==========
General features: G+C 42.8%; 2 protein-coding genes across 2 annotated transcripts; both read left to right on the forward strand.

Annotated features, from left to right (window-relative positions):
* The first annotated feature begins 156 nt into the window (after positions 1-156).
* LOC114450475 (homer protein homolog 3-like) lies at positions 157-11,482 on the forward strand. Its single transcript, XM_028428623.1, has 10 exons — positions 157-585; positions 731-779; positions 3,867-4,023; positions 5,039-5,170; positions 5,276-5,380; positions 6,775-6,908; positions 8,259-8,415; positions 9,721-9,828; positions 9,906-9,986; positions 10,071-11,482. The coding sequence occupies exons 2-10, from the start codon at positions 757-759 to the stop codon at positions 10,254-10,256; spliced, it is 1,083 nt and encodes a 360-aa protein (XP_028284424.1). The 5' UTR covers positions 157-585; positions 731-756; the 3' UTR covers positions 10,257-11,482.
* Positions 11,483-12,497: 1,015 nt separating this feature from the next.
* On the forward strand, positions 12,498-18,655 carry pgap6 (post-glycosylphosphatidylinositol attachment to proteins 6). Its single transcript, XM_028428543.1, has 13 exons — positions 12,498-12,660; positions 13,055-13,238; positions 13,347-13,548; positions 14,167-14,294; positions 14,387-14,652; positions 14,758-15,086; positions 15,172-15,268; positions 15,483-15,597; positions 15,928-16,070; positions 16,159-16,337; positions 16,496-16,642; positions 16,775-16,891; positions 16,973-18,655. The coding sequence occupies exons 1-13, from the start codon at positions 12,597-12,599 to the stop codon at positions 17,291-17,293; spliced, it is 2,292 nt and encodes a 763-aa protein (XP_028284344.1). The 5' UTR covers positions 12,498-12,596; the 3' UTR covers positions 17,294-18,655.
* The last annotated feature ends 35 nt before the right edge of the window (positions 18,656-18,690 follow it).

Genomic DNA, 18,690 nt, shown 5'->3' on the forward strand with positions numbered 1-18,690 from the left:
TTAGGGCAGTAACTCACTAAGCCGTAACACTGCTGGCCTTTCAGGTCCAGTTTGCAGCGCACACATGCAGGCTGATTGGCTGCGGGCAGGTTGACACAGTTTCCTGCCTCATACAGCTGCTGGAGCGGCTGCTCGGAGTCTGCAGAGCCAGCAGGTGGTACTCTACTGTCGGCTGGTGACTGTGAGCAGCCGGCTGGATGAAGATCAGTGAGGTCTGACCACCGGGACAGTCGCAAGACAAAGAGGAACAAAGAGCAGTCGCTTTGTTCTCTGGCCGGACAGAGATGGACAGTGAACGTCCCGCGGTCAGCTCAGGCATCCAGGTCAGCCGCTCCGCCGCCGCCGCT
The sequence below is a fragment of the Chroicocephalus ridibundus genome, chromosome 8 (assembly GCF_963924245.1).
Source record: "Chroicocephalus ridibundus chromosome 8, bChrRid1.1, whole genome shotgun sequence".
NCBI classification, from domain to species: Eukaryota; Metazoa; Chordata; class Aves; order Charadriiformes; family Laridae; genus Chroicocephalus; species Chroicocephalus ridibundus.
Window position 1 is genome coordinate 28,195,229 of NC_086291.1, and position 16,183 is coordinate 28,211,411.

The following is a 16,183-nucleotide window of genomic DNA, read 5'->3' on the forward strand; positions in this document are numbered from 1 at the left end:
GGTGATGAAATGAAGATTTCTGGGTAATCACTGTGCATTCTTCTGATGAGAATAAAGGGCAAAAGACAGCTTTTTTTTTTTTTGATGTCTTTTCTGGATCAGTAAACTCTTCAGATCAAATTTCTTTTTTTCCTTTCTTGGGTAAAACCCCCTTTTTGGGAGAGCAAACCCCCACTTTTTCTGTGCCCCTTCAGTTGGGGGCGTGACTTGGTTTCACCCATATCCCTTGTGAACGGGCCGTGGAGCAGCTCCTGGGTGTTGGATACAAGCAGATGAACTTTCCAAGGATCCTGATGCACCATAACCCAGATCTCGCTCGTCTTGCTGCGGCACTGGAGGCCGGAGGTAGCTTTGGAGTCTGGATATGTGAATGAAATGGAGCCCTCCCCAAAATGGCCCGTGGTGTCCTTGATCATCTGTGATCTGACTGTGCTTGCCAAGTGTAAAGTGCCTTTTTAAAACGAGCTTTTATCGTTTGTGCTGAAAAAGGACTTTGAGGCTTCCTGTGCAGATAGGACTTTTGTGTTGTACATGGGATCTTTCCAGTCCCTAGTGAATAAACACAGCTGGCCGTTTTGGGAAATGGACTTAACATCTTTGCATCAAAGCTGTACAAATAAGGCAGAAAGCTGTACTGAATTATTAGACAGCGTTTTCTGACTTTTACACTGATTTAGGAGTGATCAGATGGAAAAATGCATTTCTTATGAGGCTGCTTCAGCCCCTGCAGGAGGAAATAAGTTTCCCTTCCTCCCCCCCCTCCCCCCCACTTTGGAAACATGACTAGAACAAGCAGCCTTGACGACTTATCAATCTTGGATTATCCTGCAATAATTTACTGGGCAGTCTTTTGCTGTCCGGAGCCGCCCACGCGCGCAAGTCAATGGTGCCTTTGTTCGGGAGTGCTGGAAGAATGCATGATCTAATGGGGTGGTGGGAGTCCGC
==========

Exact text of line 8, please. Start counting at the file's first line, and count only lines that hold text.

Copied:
Genomic DNA, 18,690 nt, shown 5'->3' on the forward strand with positions numbered 1-18,690 from the left: